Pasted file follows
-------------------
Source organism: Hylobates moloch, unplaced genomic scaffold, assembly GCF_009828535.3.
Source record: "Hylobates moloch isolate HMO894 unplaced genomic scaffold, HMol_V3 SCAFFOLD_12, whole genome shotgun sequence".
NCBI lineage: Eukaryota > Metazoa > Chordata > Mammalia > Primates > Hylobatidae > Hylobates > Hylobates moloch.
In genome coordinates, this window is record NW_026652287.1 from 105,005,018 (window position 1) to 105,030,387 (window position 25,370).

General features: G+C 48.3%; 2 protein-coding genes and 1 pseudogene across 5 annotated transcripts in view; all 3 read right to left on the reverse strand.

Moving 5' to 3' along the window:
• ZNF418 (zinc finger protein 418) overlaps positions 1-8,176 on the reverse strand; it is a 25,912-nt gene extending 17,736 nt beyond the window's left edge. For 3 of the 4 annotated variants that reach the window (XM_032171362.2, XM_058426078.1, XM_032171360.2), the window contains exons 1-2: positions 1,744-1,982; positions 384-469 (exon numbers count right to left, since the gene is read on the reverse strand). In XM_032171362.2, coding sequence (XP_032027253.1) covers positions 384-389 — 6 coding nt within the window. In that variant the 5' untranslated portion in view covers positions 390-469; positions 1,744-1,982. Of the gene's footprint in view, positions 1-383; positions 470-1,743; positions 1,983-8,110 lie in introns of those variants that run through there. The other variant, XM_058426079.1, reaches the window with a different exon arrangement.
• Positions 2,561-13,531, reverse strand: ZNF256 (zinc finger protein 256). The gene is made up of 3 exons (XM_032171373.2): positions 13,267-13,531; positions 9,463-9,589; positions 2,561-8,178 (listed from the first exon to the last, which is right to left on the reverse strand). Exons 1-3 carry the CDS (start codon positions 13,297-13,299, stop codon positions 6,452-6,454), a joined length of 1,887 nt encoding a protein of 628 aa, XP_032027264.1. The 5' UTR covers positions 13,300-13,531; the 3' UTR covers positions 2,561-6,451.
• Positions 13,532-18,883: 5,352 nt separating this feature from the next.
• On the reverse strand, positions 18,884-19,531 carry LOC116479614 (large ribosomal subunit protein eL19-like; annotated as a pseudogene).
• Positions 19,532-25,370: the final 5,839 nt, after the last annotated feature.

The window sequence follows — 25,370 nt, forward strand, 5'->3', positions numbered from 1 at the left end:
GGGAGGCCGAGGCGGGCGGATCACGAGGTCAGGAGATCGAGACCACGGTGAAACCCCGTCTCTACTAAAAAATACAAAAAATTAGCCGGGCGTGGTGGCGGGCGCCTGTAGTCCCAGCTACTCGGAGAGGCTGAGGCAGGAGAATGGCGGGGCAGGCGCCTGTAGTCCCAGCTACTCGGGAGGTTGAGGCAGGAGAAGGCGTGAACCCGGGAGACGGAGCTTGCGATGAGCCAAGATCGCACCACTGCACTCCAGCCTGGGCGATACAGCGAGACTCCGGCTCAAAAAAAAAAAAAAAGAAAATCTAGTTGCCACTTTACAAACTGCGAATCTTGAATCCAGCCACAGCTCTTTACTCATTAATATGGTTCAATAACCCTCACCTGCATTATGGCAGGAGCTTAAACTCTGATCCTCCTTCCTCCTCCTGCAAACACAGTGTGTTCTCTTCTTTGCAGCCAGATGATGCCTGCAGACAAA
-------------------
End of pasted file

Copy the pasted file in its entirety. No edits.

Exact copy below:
Source organism: Hylobates moloch, unplaced genomic scaffold, assembly GCF_009828535.3.
Source record: "Hylobates moloch isolate HMO894 unplaced genomic scaffold, HMol_V3 SCAFFOLD_12, whole genome shotgun sequence".
NCBI lineage: Eukaryota > Metazoa > Chordata > Mammalia > Primates > Hylobatidae > Hylobates > Hylobates moloch.
In genome coordinates, this window is record NW_026652287.1 from 105,005,018 (window position 1) to 105,030,387 (window position 25,370).

General features: G+C 48.3%; 2 protein-coding genes and 1 pseudogene across 5 annotated transcripts in view; all 3 read right to left on the reverse strand.

Moving 5' to 3' along the window:
• ZNF418 (zinc finger protein 418) overlaps positions 1-8,176 on the reverse strand; it is a 25,912-nt gene extending 17,736 nt beyond the window's left edge. For 3 of the 4 annotated variants that reach the window (XM_032171362.2, XM_058426078.1, XM_032171360.2), the window contains exons 1-2: positions 1,744-1,982; positions 384-469 (exon numbers count right to left, since the gene is read on the reverse strand). In XM_032171362.2, coding sequence (XP_032027253.1) covers positions 384-389 — 6 coding nt within the window. In that variant the 5' untranslated portion in view covers positions 390-469; positions 1,744-1,982. Of the gene's footprint in view, positions 1-383; positions 470-1,743; positions 1,983-8,110 lie in introns of those variants that run through there. The other variant, XM_058426079.1, reaches the window with a different exon arrangement.
• Positions 2,561-13,531, reverse strand: ZNF256 (zinc finger protein 256). The gene is made up of 3 exons (XM_032171373.2): positions 13,267-13,531; positions 9,463-9,589; positions 2,561-8,178 (listed from the first exon to the last, which is right to left on the reverse strand). Exons 1-3 carry the CDS (start codon positions 13,297-13,299, stop codon positions 6,452-6,454), a joined length of 1,887 nt encoding a protein of 628 aa, XP_032027264.1. The 5' UTR covers positions 13,300-13,531; the 3' UTR covers positions 2,561-6,451.
• Positions 13,532-18,883: 5,352 nt separating this feature from the next.
• On the reverse strand, positions 18,884-19,531 carry LOC116479614 (large ribosomal subunit protein eL19-like; annotated as a pseudogene).
• Positions 19,532-25,370: the final 5,839 nt, after the last annotated feature.

The window sequence follows — 25,370 nt, forward strand, 5'->3', positions numbered from 1 at the left end:
GGGAGGCCGAGGCGGGCGGATCACGAGGTCAGGAGATCGAGACCACGGTGAAACCCCGTCTCTACTAAAAAATACAAAAAATTAGCCGGGCGTGGTGGCGGGCGCCTGTAGTCCCAGCTACTCGGAGAGGCTGAGGCAGGAGAATGGCGGGGCAGGCGCCTGTAGTCCCAGCTACTCGGGAGGTTGAGGCAGGAGAAGGCGTGAACCCGGGAGACGGAGCTTGCGATGAGCCAAGATCGCACCACTGCACTCCAGCCTGGGCGATACAGCGAGACTCCGGCTCAAAAAAAAAAAAAAAGAAAATCTAGTTGCCACTTTACAAACTGCGAATCTTGAATCCAGCCACAGCTCTTTACTCATTAATATGGTTCAATAACCCTCACCTGCATTATGGCAGGAGCTTAAACTCTGATCCTCCTTCCTCCTCCTGCAAACACAGTGTGTTCTCTTCTTTGCAGCCAGATGATGCCTGCAGACAAA